Bruce, who had lived in Boulder since 2000, identified as Buddhist and had worked as a photographer. He referenced and shared the teachings of Shambhala Buddhism, founded in Boulder, on his Facebook page.

Jessie Friedman, executive director of the Boulder Shambhala Center, did not return a request for comment Sunday. Shambhala International is now based in Canada but maintains deep roots in Boulder.

Brianna Burch, a spokeswoman for the Metropolitan Police Department in Washington, D.C., said Sunday that, to her knowledge, investigators did not find any sort of manifesto or note with Bruce’s body. She said police were still looking into his motive.

Bruce set himself on fire in an apparent imitation of Vietnamese monks who burned themselves to death in protest during the Vietnam War. His Facebook page commemorated the death of Thich Nhat Hanh, an influential Zen Buddhist master and anti-war activist who died in January.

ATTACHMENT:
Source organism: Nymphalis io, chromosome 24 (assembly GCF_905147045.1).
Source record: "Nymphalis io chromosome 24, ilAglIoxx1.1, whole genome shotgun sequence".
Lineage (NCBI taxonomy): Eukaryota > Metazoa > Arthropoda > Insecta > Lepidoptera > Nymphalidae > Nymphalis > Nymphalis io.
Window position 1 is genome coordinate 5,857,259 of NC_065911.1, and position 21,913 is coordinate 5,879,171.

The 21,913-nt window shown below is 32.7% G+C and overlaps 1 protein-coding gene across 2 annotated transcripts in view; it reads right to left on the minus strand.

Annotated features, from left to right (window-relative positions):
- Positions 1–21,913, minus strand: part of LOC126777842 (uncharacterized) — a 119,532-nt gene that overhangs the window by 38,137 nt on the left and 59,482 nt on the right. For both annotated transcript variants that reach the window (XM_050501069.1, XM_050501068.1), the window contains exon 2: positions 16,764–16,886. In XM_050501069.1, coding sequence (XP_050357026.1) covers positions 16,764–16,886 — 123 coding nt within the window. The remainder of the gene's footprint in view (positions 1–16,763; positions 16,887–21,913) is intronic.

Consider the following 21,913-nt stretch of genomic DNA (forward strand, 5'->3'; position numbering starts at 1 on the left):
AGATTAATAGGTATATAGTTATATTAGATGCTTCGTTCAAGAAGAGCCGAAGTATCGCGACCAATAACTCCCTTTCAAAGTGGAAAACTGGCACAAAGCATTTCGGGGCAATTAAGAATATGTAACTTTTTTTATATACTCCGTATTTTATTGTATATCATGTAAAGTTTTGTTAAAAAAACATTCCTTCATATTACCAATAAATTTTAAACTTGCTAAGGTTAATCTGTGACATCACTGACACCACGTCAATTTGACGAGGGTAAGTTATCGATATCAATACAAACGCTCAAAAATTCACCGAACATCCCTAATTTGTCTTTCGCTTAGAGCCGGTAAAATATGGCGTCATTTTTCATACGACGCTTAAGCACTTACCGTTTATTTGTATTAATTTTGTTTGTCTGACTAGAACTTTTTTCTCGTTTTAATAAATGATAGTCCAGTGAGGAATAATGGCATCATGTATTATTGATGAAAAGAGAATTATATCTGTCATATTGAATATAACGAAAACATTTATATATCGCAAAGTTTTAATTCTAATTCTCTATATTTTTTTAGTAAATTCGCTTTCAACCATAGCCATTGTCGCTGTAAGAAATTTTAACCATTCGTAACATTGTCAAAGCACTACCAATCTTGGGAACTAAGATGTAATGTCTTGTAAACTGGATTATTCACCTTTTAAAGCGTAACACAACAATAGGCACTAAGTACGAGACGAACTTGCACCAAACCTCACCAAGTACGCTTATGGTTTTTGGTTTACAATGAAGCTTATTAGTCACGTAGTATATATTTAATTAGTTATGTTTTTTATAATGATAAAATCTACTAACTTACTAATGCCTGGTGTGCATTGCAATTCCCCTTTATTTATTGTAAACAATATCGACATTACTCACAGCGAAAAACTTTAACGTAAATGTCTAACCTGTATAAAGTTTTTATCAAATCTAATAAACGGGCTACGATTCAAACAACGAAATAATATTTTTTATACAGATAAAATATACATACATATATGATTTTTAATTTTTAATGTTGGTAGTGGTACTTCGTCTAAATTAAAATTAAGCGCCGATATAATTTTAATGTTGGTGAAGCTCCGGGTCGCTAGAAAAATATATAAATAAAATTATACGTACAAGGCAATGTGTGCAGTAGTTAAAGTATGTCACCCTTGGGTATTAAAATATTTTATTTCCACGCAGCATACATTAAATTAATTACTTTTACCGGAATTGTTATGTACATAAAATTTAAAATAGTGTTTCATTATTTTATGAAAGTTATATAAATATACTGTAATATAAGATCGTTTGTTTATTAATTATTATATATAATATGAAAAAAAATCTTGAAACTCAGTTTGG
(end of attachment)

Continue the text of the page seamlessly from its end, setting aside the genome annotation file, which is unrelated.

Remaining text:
Thich Nhat Hanh, in a letter he wrote in 1965 to the Rev. Dr. Martin Luther King Jr., had idolized those monks. Kritee cited that letter in another tweet on Bruce’s death Sunday morning.

“The press spoke then of suicide, but in the essence, it is not. It is not even a protest,” Thich Nhat Hanh wrote of the monks, adding that “to burn oneself by fire is to prove that what one is saying is of the utmost importance. There is nothing more painful than burning oneself. To say something while experiencing this kind of pain is to say it with utmost courage, frankness, determination and sincerity.”